I think that your comments are correct and timely.  As I said on my thread I will try to present data that shows that a large number of STR's are bounded in their range, which implies that hidden mutations are prevalent.  I think that hidden mutations will produce the same observable effect you cite, an apparent decrease in mutation rate over longer time spans.  I know the Maori and Gypsy data Zhiv used was not more than a thousand or so years, but if he was using the Faster mutators such as CDYa,b; then I would expect a similar observation would be made and apparently thats what he did?
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Jdean
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« Reply #181 on: April 28, 2012, 03:19:10 PM »

I think that your comments are correct and timely.  As I said on my thread I will try to present data that shows that a large number of STR's are bounded in their range, which implies that hidden mutations are prevalent.  I think that hidden mutations will produce the same observable effect you cite, an apparent decrease in mutation rate over longer time spans.  I know the Maori and Gypsy data Zhiv used was not more than a thousand or so years, but if he was using the Faster mutators such as CDYa,b; then I would expect a similar observation would be made and apparently thats what he did?

I think it's at least reasonably clear that loci don't mutate equally up or down also it's likely that loci with different values will have slightly (probably very slightly) diffrent mutation rates.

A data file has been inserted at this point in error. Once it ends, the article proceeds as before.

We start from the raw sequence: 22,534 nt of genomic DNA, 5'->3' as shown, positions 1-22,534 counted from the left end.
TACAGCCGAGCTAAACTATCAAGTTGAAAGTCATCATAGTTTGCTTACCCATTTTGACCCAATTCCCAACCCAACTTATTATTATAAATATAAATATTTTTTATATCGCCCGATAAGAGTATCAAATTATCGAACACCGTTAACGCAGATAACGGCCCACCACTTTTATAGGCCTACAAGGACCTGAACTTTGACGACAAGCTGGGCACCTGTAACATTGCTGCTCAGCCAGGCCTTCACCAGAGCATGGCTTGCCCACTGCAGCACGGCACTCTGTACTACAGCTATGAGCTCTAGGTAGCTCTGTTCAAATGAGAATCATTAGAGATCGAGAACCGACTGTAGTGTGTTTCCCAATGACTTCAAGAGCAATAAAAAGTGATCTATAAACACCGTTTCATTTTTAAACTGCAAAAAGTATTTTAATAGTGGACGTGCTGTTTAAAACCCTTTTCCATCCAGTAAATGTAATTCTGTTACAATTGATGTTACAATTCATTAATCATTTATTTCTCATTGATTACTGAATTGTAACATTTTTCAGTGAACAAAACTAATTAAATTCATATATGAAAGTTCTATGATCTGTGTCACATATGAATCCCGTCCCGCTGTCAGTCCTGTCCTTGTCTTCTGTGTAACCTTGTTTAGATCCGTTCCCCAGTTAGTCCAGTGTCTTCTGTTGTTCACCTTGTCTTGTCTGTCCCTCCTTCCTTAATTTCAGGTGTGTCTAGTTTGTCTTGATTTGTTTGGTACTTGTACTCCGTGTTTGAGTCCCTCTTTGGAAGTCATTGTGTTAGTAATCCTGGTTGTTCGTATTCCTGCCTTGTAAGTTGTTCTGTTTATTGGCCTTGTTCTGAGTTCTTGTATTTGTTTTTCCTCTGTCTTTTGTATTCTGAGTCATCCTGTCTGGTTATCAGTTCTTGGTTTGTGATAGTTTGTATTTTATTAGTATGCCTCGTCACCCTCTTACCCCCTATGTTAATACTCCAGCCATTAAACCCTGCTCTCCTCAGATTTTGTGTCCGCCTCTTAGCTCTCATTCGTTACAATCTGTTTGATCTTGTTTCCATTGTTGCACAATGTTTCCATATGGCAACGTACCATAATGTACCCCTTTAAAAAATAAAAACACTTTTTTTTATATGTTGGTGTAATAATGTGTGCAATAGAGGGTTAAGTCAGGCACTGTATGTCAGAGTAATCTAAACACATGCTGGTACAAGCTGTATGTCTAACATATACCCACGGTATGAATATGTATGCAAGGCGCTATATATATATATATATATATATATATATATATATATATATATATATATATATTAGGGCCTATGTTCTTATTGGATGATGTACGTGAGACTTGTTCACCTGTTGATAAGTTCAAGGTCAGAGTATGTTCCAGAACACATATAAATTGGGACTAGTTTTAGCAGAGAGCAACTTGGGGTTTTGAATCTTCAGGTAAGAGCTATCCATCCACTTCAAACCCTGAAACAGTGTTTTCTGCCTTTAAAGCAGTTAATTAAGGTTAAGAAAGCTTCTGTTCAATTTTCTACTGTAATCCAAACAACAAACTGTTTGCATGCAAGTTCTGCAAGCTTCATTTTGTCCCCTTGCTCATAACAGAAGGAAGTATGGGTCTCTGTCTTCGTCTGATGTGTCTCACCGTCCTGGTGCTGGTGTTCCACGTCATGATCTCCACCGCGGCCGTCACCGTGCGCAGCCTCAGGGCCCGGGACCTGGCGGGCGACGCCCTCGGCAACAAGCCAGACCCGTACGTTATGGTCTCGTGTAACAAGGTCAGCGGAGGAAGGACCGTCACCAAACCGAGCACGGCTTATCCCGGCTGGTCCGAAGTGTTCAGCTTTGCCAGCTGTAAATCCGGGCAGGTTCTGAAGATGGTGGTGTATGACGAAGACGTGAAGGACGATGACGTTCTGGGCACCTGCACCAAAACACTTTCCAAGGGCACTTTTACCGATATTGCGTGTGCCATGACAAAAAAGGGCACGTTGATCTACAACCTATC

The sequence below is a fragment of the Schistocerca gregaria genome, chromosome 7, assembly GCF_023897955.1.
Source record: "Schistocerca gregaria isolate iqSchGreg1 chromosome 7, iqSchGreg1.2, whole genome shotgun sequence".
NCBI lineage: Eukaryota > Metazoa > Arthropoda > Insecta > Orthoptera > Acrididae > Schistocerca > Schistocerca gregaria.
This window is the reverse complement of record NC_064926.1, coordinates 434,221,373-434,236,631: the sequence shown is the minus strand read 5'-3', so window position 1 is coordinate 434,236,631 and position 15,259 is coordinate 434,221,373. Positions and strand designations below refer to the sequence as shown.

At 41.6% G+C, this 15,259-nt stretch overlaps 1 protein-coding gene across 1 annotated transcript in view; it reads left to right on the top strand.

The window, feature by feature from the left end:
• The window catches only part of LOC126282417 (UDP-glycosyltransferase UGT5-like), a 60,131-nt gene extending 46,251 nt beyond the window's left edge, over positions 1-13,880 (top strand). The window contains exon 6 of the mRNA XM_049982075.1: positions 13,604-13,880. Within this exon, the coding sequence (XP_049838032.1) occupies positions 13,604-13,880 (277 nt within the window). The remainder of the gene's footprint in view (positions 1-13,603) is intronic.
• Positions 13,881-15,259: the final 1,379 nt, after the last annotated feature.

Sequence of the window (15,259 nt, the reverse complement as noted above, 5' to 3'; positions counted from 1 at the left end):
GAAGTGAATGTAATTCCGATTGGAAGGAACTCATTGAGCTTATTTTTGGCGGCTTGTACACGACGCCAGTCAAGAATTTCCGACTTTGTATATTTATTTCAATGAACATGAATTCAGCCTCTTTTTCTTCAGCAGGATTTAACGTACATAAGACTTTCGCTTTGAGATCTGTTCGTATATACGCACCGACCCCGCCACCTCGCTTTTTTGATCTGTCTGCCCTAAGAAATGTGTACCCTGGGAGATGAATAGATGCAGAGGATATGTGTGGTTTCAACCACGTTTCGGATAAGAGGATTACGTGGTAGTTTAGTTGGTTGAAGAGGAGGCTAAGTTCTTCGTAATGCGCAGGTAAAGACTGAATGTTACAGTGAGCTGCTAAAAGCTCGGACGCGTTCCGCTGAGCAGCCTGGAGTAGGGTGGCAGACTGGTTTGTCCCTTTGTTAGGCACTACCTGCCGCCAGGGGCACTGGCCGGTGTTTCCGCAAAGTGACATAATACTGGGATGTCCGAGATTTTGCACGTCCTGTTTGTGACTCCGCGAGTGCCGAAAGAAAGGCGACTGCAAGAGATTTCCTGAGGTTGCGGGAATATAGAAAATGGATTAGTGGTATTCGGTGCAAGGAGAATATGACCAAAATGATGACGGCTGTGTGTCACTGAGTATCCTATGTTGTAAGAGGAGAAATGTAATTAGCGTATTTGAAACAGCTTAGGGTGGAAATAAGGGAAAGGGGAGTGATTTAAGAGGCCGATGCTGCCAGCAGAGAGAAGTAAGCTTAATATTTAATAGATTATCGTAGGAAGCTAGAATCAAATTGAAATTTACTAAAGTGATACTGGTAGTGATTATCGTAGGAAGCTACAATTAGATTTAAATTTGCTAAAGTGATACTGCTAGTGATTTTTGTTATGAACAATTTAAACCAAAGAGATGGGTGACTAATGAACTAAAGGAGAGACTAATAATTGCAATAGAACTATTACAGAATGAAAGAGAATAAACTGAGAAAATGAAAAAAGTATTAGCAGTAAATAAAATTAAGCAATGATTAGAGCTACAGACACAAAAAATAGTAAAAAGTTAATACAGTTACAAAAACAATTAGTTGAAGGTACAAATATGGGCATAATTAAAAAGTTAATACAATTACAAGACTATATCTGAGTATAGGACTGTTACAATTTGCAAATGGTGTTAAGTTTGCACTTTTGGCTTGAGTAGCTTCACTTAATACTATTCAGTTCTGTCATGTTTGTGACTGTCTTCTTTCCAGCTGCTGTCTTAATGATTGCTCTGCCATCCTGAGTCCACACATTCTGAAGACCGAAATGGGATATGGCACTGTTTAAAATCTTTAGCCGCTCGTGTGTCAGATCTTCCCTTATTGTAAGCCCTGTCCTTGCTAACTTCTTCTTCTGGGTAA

However how big is this issue and do we need to worry about it that much, especially when talking about L11 and its offspring ?

DYS492 offers a convenient way to see if loci are likely to behave in a dramatically different way after a mutation.

looking at all the values for this loci in the P312 project I found

9         0.10%
10         0.21%
11         0.94%
12         95.60%
13         1.68%
14         1.47%

where as in the U106 project we see

10         0.12%
12         1.06%
13         95.89%
14         2.82%
15         0.12%


Both sets of data look remarkably similar apart from the obvious fact that 12 is modal in the first set and 13 in the second.

There definitely doesn’t seem to be any particular tendency for U106 to try and get back to a value of 12 and I think it's reasonable to conclude that if somebody who was P312 had a value of 13 at this loci that it would behave in exactly the same way as somebody who had 13 and was U106.
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Mark Jost
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« Reply #182 on: April 28, 2012, 03:57:17 PM »

I added up all the Ups and downs in MikeW's L21 ALL 67 marker spreadsheet by STR and totaled.

More or less from Modal
Allele values higher than the modal: 41789 57%
Allele value lower than Modal: 31974 43%
Out of 67 markers there were 49 STRs had a majority up and 18 down. (73 vs 27%)


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« Reply #183 on: April 28, 2012, 04:00:41 PM »